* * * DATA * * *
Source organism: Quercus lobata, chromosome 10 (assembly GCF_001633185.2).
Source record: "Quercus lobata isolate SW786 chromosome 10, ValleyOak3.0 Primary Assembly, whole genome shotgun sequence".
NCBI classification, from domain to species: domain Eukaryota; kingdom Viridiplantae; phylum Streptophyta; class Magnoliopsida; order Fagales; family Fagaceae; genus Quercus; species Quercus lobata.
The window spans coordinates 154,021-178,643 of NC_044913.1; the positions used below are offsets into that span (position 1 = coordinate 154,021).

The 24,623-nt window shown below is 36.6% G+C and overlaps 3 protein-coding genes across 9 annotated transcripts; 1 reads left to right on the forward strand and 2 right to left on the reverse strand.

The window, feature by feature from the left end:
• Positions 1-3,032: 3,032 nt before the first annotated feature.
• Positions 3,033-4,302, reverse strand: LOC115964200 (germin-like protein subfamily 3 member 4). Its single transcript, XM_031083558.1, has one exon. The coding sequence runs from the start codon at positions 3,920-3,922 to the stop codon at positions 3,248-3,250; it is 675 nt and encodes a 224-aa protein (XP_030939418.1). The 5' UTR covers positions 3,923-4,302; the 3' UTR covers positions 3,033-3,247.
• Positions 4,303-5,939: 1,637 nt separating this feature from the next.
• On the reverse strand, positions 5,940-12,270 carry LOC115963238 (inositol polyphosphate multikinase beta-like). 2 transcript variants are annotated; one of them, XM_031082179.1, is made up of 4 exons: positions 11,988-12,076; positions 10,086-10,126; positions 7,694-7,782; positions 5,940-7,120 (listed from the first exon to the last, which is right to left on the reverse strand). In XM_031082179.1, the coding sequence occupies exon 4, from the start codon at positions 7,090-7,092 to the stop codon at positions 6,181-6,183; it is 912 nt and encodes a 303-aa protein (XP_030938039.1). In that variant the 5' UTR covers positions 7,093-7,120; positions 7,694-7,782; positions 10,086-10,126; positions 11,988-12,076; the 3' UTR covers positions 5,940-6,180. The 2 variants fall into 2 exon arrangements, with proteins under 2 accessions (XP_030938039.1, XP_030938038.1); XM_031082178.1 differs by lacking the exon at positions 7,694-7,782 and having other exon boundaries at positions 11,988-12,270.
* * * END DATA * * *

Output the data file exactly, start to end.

Source organism: Quercus lobata, chromosome 10 (assembly GCF_001633185.2).
Source record: "Quercus lobata isolate SW786 chromosome 10, ValleyOak3.0 Primary Assembly, whole genome shotgun sequence".
NCBI classification, from domain to species: domain Eukaryota; kingdom Viridiplantae; phylum Streptophyta; class Magnoliopsida; order Fagales; family Fagaceae; genus Quercus; species Quercus lobata.
The window spans coordinates 154,021-178,643 of NC_044913.1; the positions used below are offsets into that span (position 1 = coordinate 154,021).

The 24,623-nt window shown below is 36.6% G+C and overlaps 3 protein-coding genes across 9 annotated transcripts; 1 reads left to right on the forward strand and 2 right to left on the reverse strand.

The window, feature by feature from the left end:
• Positions 1-3,032: 3,032 nt before the first annotated feature.
• Positions 3,033-4,302, reverse strand: LOC115964200 (germin-like protein subfamily 3 member 4). Its single transcript, XM_031083558.1, has one exon. The coding sequence runs from the start codon at positions 3,920-3,922 to the stop codon at positions 3,248-3,250; it is 675 nt and encodes a 224-aa protein (XP_030939418.1). The 5' UTR covers positions 3,923-4,302; the 3' UTR covers positions 3,033-3,247.
• Positions 4,303-5,939: 1,637 nt separating this feature from the next.
• On the reverse strand, positions 5,940-12,270 carry LOC115963238 (inositol polyphosphate multikinase beta-like). 2 transcript variants are annotated; one of them, XM_031082179.1, is made up of 4 exons: positions 11,988-12,076; positions 10,086-10,126; positions 7,694-7,782; positions 5,940-7,120 (listed from the first exon to the last, which is right to left on the reverse strand). In XM_031082179.1, the coding sequence occupies exon 4, from the start codon at positions 7,090-7,092 to the stop codon at positions 6,181-6,183; it is 912 nt and encodes a 303-aa protein (XP_030938039.1). In that variant the 5' UTR covers positions 7,093-7,120; positions 7,694-7,782; positions 10,086-10,126; positions 11,988-12,076; the 3' UTR covers positions 5,940-6,180. The 2 variants fall into 2 exon arrangements, with proteins under 2 accessions (XP_030938039.1, XP_030938038.1); XM_031082178.1 differs by lacking the exon at positions 7,694-7,782 and having other exon boundaries at positions 11,988-12,270.